Eye Candy: Ferdinand Berthoud Chronomètre FB 1R.6-1 Cement Steel. An Exquisite Timepiece that is Totally Scratch-Resistant.

With its original regulator-type display and its ultra-resistant cement steel case, the Ferdinand Berthoud Chronomètre FB 1R.6-1 takes its cues from the Marine Chronometer No. 7. and its FB-T.FC.R tourbillon calibre with fusee-and-chain transmission that can be admired through a sapphire crystal case-back and two lateral portholes offering a unique view inside this outstanding chronometer. The cement steel case is a carburized iron case where the molecular structure of the steel has been reinforced by a thermo-chemical process involving the diffusion of vapor-phase carbon guaranteeing a hardness of 1200 vickers and making it exceptionally corrosion-resistant and totally scratch-resistant.

The FB-T.FC.R calibre is built according to a unique architectural concept. This hand-wound movement features 18 nickel silver bridges framed by polished titanium pillars surrounding the mechanical organs. This construction is typical of 18th century marine chronometers. The architectural approach is picked up in the design of all the components, and especially in the symmetrical equilibrium of the movement. The distinctive nature of the FB-T.FC.R calibre lies in its inverted upside-down barrel and fusee, and particularly in the fact that both elements are suspended, meaning held on only one side.

A patent has been filed for the extremely sophisticated power-reserve indication mechanism. Visible through a cut-out in the half-bridge on the case-back side, a truncated cone moves up and down along an arbor connected to the barrel. This suspended cone is topped by a feeler spindle in the form of a mobile arm tipped with a watch jewel. The latter’s position on the cone reflects the barrel’s state of wind.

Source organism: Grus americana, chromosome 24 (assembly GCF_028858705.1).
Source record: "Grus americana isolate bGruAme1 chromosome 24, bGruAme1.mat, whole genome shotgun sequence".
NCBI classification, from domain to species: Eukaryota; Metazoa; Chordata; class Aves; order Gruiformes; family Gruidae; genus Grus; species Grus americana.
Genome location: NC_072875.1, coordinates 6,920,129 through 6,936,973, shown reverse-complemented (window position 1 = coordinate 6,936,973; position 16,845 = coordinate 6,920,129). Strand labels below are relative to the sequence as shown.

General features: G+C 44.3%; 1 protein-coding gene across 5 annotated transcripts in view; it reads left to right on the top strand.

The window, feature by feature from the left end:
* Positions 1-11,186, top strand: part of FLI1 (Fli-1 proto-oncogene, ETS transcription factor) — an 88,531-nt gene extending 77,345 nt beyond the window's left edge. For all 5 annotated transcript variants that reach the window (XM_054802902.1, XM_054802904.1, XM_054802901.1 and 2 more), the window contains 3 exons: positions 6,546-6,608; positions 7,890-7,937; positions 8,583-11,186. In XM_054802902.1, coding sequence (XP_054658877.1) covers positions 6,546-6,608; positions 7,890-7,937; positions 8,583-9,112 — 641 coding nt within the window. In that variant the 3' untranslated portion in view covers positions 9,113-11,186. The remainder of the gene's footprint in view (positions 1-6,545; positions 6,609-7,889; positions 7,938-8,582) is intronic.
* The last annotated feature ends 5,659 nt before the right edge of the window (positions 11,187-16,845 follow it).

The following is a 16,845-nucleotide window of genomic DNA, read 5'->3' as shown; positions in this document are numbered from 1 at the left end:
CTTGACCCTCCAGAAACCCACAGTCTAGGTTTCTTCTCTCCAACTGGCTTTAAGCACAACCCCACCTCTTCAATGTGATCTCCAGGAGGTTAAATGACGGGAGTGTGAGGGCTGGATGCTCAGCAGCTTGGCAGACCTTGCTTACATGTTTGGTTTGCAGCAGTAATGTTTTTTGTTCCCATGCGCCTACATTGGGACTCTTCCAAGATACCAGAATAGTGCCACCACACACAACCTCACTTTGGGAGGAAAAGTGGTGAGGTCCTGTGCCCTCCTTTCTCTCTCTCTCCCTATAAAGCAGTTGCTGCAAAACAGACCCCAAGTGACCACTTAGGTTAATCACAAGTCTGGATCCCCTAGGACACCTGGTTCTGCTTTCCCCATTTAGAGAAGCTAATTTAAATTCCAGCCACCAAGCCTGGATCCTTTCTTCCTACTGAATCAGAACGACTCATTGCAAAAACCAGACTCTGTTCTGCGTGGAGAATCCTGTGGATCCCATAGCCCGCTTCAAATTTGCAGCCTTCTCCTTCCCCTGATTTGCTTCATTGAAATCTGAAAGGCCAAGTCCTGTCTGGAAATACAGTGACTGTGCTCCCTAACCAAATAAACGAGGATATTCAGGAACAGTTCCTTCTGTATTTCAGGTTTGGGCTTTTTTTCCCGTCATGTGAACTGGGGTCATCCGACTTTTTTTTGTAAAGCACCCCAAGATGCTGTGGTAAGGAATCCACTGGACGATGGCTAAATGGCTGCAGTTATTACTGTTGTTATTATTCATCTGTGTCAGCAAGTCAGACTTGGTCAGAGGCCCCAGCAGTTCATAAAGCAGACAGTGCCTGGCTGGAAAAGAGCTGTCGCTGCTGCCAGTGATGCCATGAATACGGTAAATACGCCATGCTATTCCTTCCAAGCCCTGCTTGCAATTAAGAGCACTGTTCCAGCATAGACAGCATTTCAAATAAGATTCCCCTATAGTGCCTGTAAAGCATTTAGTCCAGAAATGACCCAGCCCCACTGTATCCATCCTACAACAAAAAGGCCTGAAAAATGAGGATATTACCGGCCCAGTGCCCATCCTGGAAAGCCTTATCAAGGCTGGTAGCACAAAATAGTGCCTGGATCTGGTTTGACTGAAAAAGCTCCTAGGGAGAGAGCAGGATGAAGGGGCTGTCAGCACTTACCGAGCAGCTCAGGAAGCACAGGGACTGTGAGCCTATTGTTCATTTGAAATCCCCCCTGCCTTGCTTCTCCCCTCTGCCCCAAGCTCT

The feeler spindle in turn transmits the quantity of energy accumulated by the mainspring to a set of finely chamfered and rhodium-plated flat levers visible through a cut-out in the regulator plate. Its role is to amplify the displacement of the power-reserve hand. A spiral spring placed at the far end of its travel exercises a force on the base of the power-reserve hand. This spring serves to compensate for the play between the various components of this mechanism and to display the power reserve with peerless precision. The spring is made from a nickel-phosphorous alloy in order to guarantee the concentric deployment of the coils in all states of winding and unwinding, and thereby to avoid any unattractive distortion that might also be detrimental to the smooth running of the mechanism. Available in a limited edition of only 20 pieces.

Sticker Price $241,500 USD. For more info on Ferdinand Berthoud click here.